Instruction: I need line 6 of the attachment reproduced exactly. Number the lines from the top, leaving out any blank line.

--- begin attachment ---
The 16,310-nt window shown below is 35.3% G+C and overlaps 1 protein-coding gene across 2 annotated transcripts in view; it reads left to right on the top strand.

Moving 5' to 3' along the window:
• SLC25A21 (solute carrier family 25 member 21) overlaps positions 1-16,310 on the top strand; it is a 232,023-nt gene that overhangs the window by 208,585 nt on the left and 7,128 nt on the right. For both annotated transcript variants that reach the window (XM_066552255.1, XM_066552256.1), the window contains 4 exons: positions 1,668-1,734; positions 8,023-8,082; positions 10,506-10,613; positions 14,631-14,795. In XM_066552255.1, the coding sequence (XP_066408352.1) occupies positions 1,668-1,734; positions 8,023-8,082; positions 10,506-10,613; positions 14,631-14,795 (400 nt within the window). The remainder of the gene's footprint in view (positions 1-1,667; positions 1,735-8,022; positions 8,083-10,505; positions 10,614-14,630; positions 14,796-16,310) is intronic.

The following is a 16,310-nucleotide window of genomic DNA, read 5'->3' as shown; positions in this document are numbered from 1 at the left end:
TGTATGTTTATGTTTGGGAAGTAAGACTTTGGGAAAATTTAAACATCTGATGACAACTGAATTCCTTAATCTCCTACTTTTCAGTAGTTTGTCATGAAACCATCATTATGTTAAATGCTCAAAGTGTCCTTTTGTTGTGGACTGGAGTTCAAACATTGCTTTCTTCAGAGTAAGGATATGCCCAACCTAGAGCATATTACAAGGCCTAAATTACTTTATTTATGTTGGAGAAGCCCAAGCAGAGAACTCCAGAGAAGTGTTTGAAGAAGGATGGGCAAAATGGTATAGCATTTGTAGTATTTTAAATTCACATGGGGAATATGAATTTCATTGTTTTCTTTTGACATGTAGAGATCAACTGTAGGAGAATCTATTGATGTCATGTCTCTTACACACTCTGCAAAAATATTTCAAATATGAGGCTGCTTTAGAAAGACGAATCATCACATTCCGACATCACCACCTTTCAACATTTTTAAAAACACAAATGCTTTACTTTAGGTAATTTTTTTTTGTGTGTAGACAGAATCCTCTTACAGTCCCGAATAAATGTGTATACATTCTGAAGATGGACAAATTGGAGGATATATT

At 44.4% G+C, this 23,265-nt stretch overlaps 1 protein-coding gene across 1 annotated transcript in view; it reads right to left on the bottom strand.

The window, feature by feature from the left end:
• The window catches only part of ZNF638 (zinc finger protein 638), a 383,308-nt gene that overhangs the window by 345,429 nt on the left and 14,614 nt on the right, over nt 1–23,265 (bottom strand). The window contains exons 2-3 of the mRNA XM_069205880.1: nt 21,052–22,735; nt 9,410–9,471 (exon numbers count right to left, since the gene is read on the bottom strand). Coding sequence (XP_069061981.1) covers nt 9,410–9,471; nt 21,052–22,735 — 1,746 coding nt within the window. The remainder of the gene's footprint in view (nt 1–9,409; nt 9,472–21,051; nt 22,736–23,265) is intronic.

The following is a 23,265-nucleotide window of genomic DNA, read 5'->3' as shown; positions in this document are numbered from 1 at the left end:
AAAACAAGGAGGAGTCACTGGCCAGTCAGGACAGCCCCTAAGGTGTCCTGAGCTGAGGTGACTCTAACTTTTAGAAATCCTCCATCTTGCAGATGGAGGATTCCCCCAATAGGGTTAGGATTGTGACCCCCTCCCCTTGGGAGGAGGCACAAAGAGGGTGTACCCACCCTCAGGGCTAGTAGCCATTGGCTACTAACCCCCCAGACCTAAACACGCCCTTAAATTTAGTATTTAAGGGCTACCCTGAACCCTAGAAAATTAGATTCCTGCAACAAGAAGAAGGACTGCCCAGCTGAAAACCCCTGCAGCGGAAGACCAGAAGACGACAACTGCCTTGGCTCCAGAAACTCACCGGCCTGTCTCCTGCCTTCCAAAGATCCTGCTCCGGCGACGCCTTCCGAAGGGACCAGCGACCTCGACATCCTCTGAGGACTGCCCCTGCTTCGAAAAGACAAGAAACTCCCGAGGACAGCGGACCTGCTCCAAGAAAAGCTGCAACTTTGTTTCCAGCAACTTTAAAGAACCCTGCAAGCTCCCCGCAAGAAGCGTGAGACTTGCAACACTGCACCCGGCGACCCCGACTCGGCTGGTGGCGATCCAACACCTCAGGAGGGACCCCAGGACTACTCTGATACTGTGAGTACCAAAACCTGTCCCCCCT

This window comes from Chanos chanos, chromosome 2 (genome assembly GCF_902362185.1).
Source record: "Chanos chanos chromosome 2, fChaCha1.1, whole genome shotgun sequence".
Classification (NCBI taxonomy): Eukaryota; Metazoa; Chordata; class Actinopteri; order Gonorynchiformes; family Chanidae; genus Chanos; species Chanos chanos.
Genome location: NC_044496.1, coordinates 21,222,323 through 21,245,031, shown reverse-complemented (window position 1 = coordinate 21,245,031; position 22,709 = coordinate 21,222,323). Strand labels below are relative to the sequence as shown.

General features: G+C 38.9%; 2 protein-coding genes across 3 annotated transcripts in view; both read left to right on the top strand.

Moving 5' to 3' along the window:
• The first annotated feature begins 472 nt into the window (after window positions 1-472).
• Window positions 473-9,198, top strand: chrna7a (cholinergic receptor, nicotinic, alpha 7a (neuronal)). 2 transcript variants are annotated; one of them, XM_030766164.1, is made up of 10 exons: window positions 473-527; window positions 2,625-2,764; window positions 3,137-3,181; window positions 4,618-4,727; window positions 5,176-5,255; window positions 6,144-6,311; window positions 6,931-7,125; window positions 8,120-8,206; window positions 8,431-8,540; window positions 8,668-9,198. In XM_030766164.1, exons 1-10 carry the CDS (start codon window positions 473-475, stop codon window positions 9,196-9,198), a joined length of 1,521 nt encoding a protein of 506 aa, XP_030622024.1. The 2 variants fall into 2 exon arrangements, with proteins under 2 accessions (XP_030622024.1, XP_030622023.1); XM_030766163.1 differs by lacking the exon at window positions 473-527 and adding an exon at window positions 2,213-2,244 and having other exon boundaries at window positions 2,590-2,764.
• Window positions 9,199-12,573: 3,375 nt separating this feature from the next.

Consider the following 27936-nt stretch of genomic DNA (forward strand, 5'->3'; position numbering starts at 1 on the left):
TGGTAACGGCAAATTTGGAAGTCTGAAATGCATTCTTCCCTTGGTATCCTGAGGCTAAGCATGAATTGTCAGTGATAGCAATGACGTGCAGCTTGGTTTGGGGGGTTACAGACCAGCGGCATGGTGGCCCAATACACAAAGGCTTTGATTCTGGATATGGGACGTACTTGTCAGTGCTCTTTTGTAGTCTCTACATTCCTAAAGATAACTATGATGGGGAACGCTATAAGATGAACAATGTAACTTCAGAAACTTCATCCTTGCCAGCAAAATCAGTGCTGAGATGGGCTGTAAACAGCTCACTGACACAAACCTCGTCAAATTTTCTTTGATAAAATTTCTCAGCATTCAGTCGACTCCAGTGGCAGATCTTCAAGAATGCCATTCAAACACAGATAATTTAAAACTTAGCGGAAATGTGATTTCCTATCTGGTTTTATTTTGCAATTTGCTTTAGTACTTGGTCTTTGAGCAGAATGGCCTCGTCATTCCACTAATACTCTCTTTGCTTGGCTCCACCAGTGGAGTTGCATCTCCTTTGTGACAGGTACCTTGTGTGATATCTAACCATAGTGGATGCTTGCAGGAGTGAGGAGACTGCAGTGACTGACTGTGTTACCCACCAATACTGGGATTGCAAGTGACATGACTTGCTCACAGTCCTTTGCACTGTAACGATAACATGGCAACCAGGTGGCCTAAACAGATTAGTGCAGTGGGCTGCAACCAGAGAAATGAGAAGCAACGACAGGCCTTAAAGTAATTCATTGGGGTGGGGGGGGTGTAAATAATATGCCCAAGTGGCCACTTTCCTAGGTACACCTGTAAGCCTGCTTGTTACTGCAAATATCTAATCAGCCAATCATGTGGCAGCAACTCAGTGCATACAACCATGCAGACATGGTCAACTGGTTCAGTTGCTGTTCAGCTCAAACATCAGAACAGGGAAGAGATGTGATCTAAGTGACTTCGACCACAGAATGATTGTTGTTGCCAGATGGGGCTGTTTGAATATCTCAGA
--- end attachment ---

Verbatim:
At 44.4% G+C, this 23,265-nt stretch overlaps 1 protein-coding gene across 1 annotated transcript in view; it reads right to left on the bottom strand.